Month: February 2014

Chillin with Mike and Spike at Union Market!

via Instagram
Union Market is the place to be when your tummy starts a-rumbling – even DC’s hottest chef’s think so! I ran into Mike Isabella and Spike Mendelsohn (both of whom used their Top Chef fame to build culinary empires here in DC) trying to decide which of the market’s many tasty offerings they were going to have for lunch today. Spike was interested in my suggestion of the new fishmonger’s Fish & Chips, but in the end they went with the Maketto pop-up from Toki Underground genius Erik Bruner-Yang. I was busy stuffing my face with a crabcake at Rappahannock Oysters. Honestly, you kind of can’t go wrong at Union Market.
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To Rent or To Buy?

I’m just gonna let UrbanTurf and Trulia take it away on this one.

Trulia: Buying is 34% Cheaper Than Renting in DC Area

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Courtesy of Trulia Trends. To use the interactive map, click here.

Despite rising home prices, it is still cheaper to buy than to rent in the DC area (along with the 100 largest metros in the country), according to a report published today by Trulia.

rulia determined that buying is 34 percent cheaper than renting in the region, up from 31 percent in favor of buying back in September. However, the real estate site predicts that this gap will likely narrow with rising interest rates and home prices:

Some markets might tip in favor of renting this year as prices continue to rise faster than rents and if – as most economists expect – mortgage rates rise, due both to the strengthening economy and Fed tapering.

Trulia sent UrbanTurf some DC-area specific stats, breaking down the region into the city proper and the surrounding counties from a rent versus buy perspective. Check out the data below.

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Note: Negative numbers indicate that buying costs less than renting.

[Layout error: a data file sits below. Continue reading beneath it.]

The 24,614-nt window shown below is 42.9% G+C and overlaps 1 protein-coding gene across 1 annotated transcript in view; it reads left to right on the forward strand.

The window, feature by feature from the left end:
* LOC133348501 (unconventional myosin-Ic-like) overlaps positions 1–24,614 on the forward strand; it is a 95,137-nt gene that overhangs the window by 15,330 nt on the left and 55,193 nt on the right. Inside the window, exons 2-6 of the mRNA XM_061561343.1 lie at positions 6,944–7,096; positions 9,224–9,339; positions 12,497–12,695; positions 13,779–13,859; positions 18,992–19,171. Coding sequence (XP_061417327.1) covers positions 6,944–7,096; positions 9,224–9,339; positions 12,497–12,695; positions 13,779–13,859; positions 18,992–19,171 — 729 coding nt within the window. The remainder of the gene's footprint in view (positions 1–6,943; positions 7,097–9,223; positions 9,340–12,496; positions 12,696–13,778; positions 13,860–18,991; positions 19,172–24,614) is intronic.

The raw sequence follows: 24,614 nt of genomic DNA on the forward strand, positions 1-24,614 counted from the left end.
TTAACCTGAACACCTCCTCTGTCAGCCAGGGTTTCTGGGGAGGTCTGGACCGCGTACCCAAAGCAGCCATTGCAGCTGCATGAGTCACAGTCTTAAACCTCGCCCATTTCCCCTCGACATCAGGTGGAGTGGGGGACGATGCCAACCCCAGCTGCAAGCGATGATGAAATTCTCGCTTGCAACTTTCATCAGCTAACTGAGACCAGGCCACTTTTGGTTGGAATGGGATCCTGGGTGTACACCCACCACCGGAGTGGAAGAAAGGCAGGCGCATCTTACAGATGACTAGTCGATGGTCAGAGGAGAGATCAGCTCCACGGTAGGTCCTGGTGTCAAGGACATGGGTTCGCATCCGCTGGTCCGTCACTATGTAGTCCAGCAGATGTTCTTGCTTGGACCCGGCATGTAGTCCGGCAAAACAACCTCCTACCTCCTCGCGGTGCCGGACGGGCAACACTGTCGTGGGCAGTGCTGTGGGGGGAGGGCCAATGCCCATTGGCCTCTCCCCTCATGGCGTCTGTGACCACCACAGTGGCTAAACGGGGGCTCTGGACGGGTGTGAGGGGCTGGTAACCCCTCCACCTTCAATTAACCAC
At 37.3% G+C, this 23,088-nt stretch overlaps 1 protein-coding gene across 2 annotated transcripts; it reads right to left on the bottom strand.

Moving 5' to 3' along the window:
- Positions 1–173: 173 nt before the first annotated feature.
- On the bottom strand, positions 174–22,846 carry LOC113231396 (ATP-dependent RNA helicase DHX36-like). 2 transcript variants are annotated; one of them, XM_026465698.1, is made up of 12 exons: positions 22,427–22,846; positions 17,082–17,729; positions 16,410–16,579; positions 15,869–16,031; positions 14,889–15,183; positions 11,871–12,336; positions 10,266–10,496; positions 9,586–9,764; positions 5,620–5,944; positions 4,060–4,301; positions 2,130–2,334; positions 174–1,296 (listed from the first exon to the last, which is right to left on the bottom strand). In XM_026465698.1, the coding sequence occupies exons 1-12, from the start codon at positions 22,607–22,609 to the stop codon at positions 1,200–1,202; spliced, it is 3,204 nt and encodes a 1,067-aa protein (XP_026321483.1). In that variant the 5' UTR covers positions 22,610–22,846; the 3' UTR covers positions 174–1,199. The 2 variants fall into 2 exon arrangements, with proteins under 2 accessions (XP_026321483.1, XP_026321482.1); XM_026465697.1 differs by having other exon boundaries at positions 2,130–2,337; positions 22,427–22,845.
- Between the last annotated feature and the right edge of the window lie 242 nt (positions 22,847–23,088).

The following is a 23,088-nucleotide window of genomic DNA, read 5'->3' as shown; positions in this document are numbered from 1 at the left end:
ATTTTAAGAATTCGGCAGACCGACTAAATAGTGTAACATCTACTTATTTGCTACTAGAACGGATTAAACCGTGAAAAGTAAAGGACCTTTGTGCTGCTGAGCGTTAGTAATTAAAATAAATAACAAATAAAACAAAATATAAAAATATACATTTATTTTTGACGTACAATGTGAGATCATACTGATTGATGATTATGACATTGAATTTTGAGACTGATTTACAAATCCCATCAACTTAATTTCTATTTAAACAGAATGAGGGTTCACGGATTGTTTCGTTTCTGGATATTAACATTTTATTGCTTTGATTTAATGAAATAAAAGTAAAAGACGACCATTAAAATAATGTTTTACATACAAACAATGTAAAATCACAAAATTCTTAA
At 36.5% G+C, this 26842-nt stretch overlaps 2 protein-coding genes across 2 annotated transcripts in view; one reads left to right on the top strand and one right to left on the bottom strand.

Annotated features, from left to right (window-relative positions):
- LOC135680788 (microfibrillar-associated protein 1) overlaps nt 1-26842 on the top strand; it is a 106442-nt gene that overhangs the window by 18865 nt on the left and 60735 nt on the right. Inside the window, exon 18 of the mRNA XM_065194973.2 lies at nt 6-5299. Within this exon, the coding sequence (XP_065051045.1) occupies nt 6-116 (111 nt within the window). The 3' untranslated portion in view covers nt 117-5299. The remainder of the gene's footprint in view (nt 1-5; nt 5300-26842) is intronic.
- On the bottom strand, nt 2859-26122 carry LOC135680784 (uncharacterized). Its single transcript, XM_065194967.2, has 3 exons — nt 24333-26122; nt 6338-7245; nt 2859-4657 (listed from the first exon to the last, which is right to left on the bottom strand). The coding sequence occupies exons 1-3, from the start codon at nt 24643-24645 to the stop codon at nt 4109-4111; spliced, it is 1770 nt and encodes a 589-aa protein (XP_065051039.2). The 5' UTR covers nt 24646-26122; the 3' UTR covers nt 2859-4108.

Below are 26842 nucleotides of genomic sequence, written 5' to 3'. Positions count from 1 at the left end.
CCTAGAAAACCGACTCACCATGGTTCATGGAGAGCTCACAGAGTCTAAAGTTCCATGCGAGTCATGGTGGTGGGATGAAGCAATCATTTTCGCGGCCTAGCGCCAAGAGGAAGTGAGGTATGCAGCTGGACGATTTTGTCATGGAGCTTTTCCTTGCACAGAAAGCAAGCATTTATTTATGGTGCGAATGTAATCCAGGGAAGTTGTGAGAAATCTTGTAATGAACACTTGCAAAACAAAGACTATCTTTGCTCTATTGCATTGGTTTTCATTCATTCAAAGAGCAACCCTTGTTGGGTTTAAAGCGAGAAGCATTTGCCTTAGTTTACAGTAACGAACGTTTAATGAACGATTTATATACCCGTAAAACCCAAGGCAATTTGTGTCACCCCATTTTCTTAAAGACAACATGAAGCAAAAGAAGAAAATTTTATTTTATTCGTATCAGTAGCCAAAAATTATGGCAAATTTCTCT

Now with rent-versus-buy analyses, there are always questions about methodology, so Trulia has laid out the step-by-step path they used to come up with rent-vs-buy determinations in metro areas around the country.

In short, Trulia’s team compared the average rent and for-sale prices of an identical set of properties in each city, and then considered the present and future monthly costs associated with buying and renting and factored in one-time costs like down payments and security deposits.

Trulia assumed that owners will have a 4.5 percent rate on a 30-year mortgage, put 20 percent down and will stay in their homes for seven years. However, they also created an interactive map to see how the numbers work with different assumptions. For example, if someone in the DC-area has a 4.7 percent interest rate on their mortgage, but plans on staying in their home for just five years, buying is 25 percent cheaper than renting. With plans to move after three years, the advantage of buying over renting drops off almost completely.

If you don’t agree with the assumptions, Trulia has unveiled their own rent-versus-buy calculator, so that users can play around with specific numbers.

The other thing that plays a huge role in this determination is home price appreciation and depreciation, which Trulia takes into account:

In our rent vs. buy calculations, we use a conservative annual home price assumption that ranges between 1.7% and 3.1%, depending on the metro. The reality, though, is that there’s a huge degree of uncertainty about what home prices will actually do, and the cost of buying relative to renting could turn out to be a lot higher or lower than with our conservative baseline appreciation assumption. To see how much uncertainty there is around what could happen to home prices, we calculated the annual home price appreciation for the best and worst seven-year periods over the past 20 years for each metro, using Federal Housing Finance Agency (FHFA) price data.

Homeowners: Are You Taking All of Your Tax Deductions?